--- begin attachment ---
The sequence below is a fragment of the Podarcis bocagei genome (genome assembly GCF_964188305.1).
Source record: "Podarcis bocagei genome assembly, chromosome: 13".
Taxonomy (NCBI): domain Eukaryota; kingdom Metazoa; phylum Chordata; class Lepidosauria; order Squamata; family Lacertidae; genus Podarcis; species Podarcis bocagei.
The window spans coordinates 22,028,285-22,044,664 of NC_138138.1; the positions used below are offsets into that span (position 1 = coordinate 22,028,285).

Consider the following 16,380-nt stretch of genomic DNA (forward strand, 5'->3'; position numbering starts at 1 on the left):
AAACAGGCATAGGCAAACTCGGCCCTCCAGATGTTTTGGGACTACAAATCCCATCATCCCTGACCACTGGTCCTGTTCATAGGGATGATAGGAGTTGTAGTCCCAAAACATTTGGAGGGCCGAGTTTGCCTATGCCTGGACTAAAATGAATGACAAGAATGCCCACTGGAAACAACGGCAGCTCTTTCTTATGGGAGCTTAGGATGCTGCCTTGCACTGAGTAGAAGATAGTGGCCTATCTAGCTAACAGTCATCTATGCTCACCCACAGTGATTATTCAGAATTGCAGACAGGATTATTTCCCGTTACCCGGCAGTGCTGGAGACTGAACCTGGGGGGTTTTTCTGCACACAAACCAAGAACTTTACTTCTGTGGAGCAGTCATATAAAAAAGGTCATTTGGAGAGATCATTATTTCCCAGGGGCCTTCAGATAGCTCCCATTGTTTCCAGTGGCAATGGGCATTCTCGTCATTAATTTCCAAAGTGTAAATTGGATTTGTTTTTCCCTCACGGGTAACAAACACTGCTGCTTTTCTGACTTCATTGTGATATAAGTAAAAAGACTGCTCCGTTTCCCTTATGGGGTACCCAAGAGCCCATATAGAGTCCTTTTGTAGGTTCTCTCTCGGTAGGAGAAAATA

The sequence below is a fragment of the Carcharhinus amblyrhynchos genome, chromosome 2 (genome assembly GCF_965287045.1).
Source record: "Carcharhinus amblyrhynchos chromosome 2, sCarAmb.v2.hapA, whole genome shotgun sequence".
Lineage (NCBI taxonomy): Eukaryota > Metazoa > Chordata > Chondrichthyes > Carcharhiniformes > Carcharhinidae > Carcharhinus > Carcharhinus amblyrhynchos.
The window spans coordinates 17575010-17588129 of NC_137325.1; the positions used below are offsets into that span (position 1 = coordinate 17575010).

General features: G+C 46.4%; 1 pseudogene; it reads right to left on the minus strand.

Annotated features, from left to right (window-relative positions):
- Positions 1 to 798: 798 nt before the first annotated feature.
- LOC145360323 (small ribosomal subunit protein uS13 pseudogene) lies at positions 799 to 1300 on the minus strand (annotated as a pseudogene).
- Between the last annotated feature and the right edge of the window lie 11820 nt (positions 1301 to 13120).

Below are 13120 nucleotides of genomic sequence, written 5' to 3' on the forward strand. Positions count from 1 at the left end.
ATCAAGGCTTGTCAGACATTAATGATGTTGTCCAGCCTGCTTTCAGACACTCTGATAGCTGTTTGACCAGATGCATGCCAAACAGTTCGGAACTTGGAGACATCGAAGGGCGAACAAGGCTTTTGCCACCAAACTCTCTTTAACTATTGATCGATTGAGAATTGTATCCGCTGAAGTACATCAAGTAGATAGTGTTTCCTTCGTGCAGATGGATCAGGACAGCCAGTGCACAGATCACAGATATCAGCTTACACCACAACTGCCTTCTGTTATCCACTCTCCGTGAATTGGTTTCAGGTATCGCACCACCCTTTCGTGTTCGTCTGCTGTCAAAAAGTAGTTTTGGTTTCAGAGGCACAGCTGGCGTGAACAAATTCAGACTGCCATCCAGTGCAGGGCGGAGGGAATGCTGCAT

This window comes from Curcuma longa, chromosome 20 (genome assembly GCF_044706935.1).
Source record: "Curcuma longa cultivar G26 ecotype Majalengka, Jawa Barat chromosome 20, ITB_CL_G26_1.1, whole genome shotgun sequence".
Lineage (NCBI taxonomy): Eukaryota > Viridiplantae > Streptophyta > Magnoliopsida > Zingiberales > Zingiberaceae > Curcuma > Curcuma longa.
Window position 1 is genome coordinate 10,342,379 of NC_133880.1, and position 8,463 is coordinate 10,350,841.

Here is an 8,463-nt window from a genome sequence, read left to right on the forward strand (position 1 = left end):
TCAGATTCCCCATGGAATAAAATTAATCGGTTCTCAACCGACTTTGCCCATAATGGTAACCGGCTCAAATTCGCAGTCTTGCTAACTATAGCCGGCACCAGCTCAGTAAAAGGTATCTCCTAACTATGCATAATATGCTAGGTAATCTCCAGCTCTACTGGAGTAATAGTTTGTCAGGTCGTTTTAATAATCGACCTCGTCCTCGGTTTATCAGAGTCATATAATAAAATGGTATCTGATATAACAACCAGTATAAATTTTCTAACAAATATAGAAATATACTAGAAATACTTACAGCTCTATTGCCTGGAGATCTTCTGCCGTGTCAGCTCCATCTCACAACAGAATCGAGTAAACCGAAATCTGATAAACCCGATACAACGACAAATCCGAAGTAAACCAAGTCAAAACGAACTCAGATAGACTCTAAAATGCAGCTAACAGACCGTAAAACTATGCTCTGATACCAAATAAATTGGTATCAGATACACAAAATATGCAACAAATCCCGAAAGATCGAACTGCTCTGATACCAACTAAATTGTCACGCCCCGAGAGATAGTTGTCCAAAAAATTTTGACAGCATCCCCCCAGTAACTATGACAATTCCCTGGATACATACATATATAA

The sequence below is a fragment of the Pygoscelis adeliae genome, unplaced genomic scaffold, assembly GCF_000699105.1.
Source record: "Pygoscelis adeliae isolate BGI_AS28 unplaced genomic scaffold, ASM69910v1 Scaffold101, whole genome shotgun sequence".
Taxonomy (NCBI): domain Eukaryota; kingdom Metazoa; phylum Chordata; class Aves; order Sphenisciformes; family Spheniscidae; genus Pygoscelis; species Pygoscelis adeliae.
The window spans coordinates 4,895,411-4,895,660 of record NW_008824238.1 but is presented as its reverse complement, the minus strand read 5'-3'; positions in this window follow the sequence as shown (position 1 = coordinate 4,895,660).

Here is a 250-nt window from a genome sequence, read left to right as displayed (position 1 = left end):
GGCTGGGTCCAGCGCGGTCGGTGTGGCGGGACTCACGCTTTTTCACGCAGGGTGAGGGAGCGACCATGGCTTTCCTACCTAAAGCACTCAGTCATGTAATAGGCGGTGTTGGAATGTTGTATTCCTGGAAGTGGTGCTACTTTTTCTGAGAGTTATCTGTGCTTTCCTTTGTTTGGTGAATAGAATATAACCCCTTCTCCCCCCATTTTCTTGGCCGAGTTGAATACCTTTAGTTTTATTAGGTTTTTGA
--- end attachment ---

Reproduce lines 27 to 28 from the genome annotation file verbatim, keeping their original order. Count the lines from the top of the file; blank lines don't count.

The window spans coordinates 4,895,411-4,895,660 of record NW_008824238.1 but is presented as its reverse complement, the minus strand read 5'-3'; positions in this window follow the sequence as shown (position 1 = coordinate 4,895,660).

Here is a 250-nt window from a genome sequence, read left to right as displayed (position 1 = left end):